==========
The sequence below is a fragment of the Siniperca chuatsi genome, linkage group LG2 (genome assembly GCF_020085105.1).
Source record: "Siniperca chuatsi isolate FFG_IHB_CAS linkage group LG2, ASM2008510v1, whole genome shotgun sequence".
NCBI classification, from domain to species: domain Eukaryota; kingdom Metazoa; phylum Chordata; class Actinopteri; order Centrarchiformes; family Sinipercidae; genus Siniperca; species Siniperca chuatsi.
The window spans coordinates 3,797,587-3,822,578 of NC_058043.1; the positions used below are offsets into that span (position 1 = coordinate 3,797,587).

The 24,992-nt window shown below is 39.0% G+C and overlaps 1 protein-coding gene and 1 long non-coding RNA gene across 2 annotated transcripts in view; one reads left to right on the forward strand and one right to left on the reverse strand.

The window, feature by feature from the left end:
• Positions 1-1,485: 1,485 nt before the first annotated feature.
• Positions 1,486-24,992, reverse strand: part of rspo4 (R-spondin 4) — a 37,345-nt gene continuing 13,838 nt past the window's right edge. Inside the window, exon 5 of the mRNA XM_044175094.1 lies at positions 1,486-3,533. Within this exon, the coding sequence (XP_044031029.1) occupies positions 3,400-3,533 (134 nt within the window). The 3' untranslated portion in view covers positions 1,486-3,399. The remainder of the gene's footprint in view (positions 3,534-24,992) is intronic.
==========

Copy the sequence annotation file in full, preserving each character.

The sequence below is a fragment of the Siniperca chuatsi genome, linkage group LG2 (genome assembly GCF_020085105.1).
Source record: "Siniperca chuatsi isolate FFG_IHB_CAS linkage group LG2, ASM2008510v1, whole genome shotgun sequence".
NCBI classification, from domain to species: domain Eukaryota; kingdom Metazoa; phylum Chordata; class Actinopteri; order Centrarchiformes; family Sinipercidae; genus Siniperca; species Siniperca chuatsi.
The window spans coordinates 3,797,587-3,822,578 of NC_058043.1; the positions used below are offsets into that span (position 1 = coordinate 3,797,587).

The 24,992-nt window shown below is 39.0% G+C and overlaps 1 protein-coding gene and 1 long non-coding RNA gene across 2 annotated transcripts in view; one reads left to right on the forward strand and one right to left on the reverse strand.

The window, feature by feature from the left end:
• Positions 1-1,485: 1,485 nt before the first annotated feature.
• Positions 1,486-24,992, reverse strand: part of rspo4 (R-spondin 4) — a 37,345-nt gene continuing 13,838 nt past the window's right edge. Inside the window, exon 5 of the mRNA XM_044175094.1 lies at positions 1,486-3,533. Within this exon, the coding sequence (XP_044031029.1) occupies positions 3,400-3,533 (134 nt within the window). The 3' untranslated portion in view covers positions 1,486-3,399. The remainder of the gene's footprint in view (positions 3,534-24,992) is intronic.